Breakthrough In The Fight Against Alzheimer’s

In a shocking reversal, Biogen (BIIB) said that it would resurrect an Alzheimer’s drug that the company previously said had failed and will ask the Food and Drug Administration (FDA) to approve it. The company said a “new analysis of a larger dataset” showed that the drug, aducanumab, reduced clinical decline in patients with early Alzheimer’s disease on multiple measures of the drug’s effectiveness. That directly contradicts a decision in March to halt studies of the therapy based on the recommendations of an independent monitoring board that was charged with protecting patients in the study. Aducanumab’s failure sent shock waves far beyond Biogen. It was thought to be the last of a series of drugs—the previous ones, from many different drug companies, all failed—that targeted a protein in the brain called beta amyloid. After Biogen’s announcement in March, most researchers and biotechnology executives saw little hope for a drug that would help patients with Alzheimer’s disease even as cases mount.

Biogen said that it conducted a new analysis in consultation with the FDA of a larger data set from the discontinued studies. The new analysis includes additional data that became available after the previous analysis showed the studies were “futile”—that it had no chance of succeeding. Biogen said that the new data show aducanumab is “pharmacologically and clinically active” and that it reduced patients’ clinical decline based on the results of a survey called Clinical Dementia Rating-Sum of Boxes (CDR-SB), which was the main goal of both studies.

With such a devastating disease that affects tens of millions worldwide, today’s announcement is truly heartening in the fight against Alzheimer’s. This is the result of groundbreaking research and is a testament to Biogen’s steadfast determination to follow the science and do the right thing for patients,” Michel Vounatsos, Biogen’s chief executive, said in a statement. “We are hopeful about the prospect of offering patients the first therapy to reduce the clinical decline of Alzheimer’s disease and the potential implication of these results for similar approaches targeting amyloid beta.”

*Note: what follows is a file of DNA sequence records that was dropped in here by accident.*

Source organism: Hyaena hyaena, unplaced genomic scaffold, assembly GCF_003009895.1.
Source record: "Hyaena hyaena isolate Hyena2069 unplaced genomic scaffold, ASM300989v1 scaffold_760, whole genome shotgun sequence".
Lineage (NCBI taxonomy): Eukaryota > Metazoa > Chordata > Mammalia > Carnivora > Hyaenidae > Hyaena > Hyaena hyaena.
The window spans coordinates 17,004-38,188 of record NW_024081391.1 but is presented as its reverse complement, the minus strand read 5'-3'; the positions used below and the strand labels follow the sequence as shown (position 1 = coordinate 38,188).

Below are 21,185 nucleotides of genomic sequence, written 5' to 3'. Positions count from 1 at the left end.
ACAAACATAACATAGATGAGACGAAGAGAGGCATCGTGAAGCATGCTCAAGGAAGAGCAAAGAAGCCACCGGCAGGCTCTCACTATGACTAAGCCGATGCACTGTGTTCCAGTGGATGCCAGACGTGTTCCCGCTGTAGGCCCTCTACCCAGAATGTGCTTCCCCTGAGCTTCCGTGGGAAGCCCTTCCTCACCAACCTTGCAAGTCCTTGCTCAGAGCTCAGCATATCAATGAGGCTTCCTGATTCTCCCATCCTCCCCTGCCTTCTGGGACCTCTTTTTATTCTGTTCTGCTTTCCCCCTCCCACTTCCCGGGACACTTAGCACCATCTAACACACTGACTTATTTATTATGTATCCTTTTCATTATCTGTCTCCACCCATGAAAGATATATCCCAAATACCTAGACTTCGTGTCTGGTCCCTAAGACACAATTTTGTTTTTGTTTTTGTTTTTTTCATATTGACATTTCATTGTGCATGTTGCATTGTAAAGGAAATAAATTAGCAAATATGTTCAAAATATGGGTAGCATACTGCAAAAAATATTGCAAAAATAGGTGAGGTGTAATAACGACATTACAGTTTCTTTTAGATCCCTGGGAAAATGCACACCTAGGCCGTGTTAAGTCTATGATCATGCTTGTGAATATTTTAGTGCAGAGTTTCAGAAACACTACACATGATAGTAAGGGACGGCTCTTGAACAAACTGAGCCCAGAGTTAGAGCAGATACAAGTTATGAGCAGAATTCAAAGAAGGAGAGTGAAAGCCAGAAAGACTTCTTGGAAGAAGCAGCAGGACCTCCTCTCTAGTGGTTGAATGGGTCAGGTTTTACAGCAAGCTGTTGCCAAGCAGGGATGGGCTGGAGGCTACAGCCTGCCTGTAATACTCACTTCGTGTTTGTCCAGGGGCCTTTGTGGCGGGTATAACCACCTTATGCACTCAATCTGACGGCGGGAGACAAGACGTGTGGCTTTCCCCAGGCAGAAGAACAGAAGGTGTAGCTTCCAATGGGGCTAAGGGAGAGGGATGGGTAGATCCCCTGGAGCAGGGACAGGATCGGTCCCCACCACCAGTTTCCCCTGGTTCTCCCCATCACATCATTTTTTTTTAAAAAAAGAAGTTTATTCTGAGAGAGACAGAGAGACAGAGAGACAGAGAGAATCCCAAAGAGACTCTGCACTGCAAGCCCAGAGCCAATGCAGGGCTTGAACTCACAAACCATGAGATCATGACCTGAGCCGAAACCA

Al Sandrock, Biogen’s head of research and development and chief medical officer, said in his first interview about the new results that his team could only find one previous instance where a trial was stopped for futility and then it turned out to be positive. “I have to pinch myself because I almost don’t believe it yet,” Sandrock said. “It’s so amazing to have this change from March. But I’m also very, very happy because… I know people with mild cognitive impairment and I felt like I had let them all down.

By June, as Biogen analyzed the full data set, researchers started to realize that a different picture was emerging of aducanumab, Sandrock said. The reason was because of changes that Biogen had made to the study late in the game. Initially, the company worried about a potential side effectbrain swelling—and limited the dosage of the drug. But later patients were allowed to receive higher doses of the medicine.

Source: https://www.biogen.com/
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